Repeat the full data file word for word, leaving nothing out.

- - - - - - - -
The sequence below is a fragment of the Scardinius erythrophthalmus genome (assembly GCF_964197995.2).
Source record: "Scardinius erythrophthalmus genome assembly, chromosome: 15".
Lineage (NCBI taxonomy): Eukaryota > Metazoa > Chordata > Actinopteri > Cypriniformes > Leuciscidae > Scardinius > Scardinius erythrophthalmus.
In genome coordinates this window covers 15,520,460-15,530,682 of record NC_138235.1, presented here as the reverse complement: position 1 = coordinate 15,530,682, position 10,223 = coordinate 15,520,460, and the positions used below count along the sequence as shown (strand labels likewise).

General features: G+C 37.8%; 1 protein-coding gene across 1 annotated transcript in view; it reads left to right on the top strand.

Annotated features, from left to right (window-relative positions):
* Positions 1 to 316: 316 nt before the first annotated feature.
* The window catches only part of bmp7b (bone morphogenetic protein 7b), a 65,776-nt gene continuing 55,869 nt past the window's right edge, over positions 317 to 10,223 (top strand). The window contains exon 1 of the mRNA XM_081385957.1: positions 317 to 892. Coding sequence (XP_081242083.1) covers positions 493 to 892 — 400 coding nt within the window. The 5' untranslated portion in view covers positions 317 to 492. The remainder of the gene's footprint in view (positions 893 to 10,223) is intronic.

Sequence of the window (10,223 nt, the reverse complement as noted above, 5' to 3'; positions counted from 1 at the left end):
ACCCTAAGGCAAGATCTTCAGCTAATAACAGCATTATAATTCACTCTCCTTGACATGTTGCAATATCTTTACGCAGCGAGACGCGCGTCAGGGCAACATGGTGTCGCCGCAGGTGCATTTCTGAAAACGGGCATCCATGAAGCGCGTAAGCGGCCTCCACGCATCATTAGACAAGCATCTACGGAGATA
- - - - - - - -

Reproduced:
The sequence below is a fragment of the Scardinius erythrophthalmus genome (assembly GCF_964197995.2).
Source record: "Scardinius erythrophthalmus genome assembly, chromosome: 15".
Lineage (NCBI taxonomy): Eukaryota > Metazoa > Chordata > Actinopteri > Cypriniformes > Leuciscidae > Scardinius > Scardinius erythrophthalmus.
In genome coordinates this window covers 15,520,460-15,530,682 of record NC_138235.1, presented here as the reverse complement: position 1 = coordinate 15,530,682, position 10,223 = coordinate 15,520,460, and the positions used below count along the sequence as shown (strand labels likewise).

General features: G+C 37.8%; 1 protein-coding gene across 1 annotated transcript in view; it reads left to right on the top strand.

Annotated features, from left to right (window-relative positions):
* Positions 1 to 316: 316 nt before the first annotated feature.
* The window catches only part of bmp7b (bone morphogenetic protein 7b), a 65,776-nt gene continuing 55,869 nt past the window's right edge, over positions 317 to 10,223 (top strand). The window contains exon 1 of the mRNA XM_081385957.1: positions 317 to 892. Coding sequence (XP_081242083.1) covers positions 493 to 892 — 400 coding nt within the window. The 5' untranslated portion in view covers positions 317 to 492. The remainder of the gene's footprint in view (positions 893 to 10,223) is intronic.

Sequence of the window (10,223 nt, the reverse complement as noted above, 5' to 3'; positions counted from 1 at the left end):
ACCCTAAGGCAAGATCTTCAGCTAATAACAGCATTATAATTCACTCTCCTTGACATGTTGCAATATCTTTACGCAGCGAGACGCGCGTCAGGGCAACATGGTGTCGCCGCAGGTGCATTTCTGAAAACGGGCATCCATGAAGCGCGTAAGCGGCCTCCACGCATCATTAGACAAGCATCTACGGAGATA